Lessons from stand-up


I’ve always had a great respect for stand-up comedians.  It’s the ability to go out and make an audience laugh in a challenging environment where all you have is yourself and the microphone.   It’s that admiration that has always made me want to try it out but never had the courage to do until now.

So after recently leaving my job I had run out of excuses and it was time to confront my demons.   For the last six weeks I’ve been going to the Comedy School in Camden and this culminated on Sunday night when I did my first routine with 11 other comedians.   It was an incredible experience and something I never thought I could or would do.   I learnt so much in the process.   Here are some thoughts.

Keeping it real 

When you look at comedians it’s their ability to laugh at themselves and be themselves that makes people laugh.   Ultimately you have to be able to look at all your quirks and traits and have a good laugh at it.  I learnt it was humbling, empowering and amusing to laugh at yourself.   We all need to do more of it.  On stage, as in life, it’s easy to fall into the trap of being someone else.   Ultimately you have to be authentic and comfortable being yourself.   That was the true test.

The beauty of diversity

The twelve comedians who did the course were from a range of different backgrounds ranging from students through to grandparents all with a variety of life experiences that came together.   I realised that recently in the past few years it is easy to live your life in a bubble with closed circles of experiences and friends, reinforced in the echo chamber of social media.  The beauty of comedy was it has helped broaden my horizons and learn from others with a variety of experiences and new ideas.   I’ve met some of the most incredible people and friends doing this.   It’s been a privilege.    We need more diversity and inclusion in the world.

The art of conversation

One of the areas I struggled most was how to have a ‘conversation’ with the audience.   I simply found standing up in front of people and remembering my content hard enough – let alone trying to interact with them and make them laugh.   But there is an art (which I am still learning) in how you engage and interact with your audience.  You have to manage what I think are two diametrically opposites: a highly structured script and be present with your audience to be able to improvise and connect with them in an incredibly short space of time (we were doing five minute routines).    It requires thorough preparation and then you have to be present to improvise in the moment with the audience.

Content is everywhere and limitless

I found the process of building my own routine challenging but in a masochistic way extremely therapeutic and rewarding.   It was about pausing and looking at the obvious things in life and seeing the humour in it.  The support I got from my fellow comedians in developing my content was so important and I think makes it stand out as a profession.    Unlike many other industries I experienced real collaboration with a prevailing belief that there is no limit on content.  The funnies are limitless you just have to find them.  It’s about testing it with different people and continuously refining it.   Often each week I’d be frustrated that a script I’d spent hours on hadn’t worked but amused that it was an off the cuff remark, in the moment, that had worked.    It’s a process that requires constant testing and iterating.  You have to listen and adapt.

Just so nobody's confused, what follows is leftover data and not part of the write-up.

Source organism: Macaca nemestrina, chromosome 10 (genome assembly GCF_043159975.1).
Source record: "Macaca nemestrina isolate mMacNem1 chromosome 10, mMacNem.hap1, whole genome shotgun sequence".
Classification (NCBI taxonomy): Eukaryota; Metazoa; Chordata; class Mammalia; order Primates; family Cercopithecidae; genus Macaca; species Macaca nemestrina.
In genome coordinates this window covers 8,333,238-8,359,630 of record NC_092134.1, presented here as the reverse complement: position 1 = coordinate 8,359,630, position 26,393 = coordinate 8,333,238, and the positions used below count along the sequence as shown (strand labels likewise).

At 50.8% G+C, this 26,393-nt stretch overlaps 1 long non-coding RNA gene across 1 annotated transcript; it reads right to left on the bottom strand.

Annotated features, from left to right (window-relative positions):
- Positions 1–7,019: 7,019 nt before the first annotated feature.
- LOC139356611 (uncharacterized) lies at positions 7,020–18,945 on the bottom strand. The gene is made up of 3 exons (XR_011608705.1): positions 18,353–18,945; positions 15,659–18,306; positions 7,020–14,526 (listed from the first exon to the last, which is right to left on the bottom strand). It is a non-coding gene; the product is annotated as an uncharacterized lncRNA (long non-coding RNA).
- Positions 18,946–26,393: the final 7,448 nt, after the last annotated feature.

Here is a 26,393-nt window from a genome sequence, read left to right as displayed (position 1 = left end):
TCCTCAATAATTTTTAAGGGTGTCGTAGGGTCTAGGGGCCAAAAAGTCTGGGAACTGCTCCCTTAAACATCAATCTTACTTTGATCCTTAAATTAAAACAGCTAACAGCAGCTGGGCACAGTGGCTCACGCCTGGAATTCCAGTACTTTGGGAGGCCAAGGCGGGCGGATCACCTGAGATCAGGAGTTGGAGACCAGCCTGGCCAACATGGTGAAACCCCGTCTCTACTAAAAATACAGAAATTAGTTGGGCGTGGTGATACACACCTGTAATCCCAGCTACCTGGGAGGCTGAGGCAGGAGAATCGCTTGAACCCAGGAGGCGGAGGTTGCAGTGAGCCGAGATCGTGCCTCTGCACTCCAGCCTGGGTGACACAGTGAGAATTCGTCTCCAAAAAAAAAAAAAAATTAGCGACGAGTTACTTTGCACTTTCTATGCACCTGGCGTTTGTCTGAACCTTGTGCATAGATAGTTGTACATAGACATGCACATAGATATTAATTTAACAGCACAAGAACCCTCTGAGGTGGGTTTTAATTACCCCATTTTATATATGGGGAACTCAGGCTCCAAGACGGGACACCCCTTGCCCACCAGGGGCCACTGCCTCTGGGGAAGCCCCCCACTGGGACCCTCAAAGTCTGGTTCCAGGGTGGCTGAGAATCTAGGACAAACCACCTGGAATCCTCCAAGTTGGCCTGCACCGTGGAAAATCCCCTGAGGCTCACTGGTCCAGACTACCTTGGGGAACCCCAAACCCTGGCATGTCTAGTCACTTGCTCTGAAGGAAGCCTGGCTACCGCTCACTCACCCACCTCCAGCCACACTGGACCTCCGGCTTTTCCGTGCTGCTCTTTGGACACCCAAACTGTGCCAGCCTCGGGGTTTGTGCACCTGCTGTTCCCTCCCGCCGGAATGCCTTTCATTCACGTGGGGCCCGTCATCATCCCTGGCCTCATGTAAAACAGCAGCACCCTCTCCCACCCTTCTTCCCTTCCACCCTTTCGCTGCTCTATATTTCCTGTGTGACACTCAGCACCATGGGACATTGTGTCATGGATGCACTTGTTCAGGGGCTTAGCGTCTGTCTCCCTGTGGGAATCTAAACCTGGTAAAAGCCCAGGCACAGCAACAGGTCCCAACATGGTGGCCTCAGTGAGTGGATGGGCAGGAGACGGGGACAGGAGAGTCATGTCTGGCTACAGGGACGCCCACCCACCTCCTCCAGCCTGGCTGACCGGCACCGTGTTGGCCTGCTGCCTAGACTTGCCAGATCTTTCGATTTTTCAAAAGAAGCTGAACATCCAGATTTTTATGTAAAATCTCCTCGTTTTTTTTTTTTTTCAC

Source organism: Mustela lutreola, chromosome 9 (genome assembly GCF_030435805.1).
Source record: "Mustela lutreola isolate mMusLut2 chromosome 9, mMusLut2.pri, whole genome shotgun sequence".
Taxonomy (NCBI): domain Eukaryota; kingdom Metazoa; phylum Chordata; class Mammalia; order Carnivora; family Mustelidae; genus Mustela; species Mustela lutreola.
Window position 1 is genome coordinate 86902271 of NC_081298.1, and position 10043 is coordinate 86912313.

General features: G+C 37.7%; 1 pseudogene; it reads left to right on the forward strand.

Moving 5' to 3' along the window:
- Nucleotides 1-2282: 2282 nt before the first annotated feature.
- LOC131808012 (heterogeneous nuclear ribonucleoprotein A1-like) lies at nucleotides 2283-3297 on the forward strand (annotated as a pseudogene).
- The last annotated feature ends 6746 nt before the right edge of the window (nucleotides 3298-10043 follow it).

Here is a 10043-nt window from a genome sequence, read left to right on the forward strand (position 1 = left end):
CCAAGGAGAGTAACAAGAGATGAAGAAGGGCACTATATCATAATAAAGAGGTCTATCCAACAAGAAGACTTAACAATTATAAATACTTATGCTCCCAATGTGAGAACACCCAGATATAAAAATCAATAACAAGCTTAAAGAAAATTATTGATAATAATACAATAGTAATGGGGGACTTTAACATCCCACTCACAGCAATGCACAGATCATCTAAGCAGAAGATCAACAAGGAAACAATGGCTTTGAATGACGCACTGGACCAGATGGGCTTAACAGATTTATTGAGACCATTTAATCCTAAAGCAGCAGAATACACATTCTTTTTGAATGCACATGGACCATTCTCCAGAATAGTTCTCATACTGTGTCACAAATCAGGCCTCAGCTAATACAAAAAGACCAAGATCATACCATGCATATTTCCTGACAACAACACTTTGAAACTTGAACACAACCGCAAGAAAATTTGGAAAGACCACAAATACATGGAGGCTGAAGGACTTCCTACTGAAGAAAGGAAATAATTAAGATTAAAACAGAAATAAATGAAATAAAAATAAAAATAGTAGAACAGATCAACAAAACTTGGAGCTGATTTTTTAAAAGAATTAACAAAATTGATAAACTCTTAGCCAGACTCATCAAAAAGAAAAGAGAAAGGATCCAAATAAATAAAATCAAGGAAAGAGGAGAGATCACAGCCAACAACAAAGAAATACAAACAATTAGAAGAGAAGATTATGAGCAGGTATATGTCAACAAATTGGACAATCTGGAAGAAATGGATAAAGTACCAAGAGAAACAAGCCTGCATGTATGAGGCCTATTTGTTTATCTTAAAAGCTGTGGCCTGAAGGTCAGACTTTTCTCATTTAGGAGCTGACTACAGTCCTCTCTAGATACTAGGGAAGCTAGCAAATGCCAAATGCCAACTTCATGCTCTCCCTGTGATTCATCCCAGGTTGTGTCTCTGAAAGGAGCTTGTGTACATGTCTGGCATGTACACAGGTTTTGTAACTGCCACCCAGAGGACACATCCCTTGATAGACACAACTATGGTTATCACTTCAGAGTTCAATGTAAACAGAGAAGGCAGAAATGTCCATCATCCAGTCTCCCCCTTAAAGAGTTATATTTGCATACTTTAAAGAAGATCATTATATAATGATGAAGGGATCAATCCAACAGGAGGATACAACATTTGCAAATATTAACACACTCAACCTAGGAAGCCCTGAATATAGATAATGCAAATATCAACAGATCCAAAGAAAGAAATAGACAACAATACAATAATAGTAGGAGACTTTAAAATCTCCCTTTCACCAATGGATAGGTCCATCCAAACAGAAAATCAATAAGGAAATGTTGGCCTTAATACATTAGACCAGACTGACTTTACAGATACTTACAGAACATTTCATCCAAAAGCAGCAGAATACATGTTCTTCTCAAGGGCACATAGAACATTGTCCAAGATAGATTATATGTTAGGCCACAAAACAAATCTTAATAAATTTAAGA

The world needs more laughter

2016 has been a pretty crazy year in so many ways.   It’s in that context that I think you have to find humour in everything we do.   Often it’s easy to take life too seriously – I do it all the time.    The beauty of the course was to get a different perspective on life and laugh at it.   Against the backdrop of some of the political, economic and social challenges we are all fronting up to it is so important to find laughter and fun in what we do.    The world needs more laughter and perspective.

Now is the time

Shamefully it was 14 years ago when I first thought that I would like to try stand-up.   For a variety of reasons (mostly driven by internal limiting beliefs and not prioritising it amongst the everyday noise) it’s taken this long for me to bite the bullet and just do it.   Life is too short.  You have to do things now.    It’s been an important wake up call.  The fear thing was a funny one (no pun intended).   Often in life you come up with a thousand reasons not to do something and never do it.   You have to shut out that voice in your head and do it.    I remember vividly waiting to go out on the stage.   My heart racing, palms sweating, I started to think of all the things that could go wrong and why was I doing it.   Then I remembered this is what living is all about – taking on the hardest challenges and shutting out that inner voice.    I remember when I came out on stage in front of the bright lights it just felt normal and with that my fears were kicked into touch.     You have to shut out your doubts and simply do it.

As I said to someone when I started the course I am not sure where this will take me.   But what I’ve learnt up to know has been incredible.   It’s been worth it just for that.    I still have so much to learn in the world of stand-up so I don’t want to hang up the mic just yet.    Not bad for six Thursday evenings in Camden.   I have to say a huge thank you to the great work Keith and the team at the Comedy School does and all the other people that helped me along the way.   Without them I would not have got this far.

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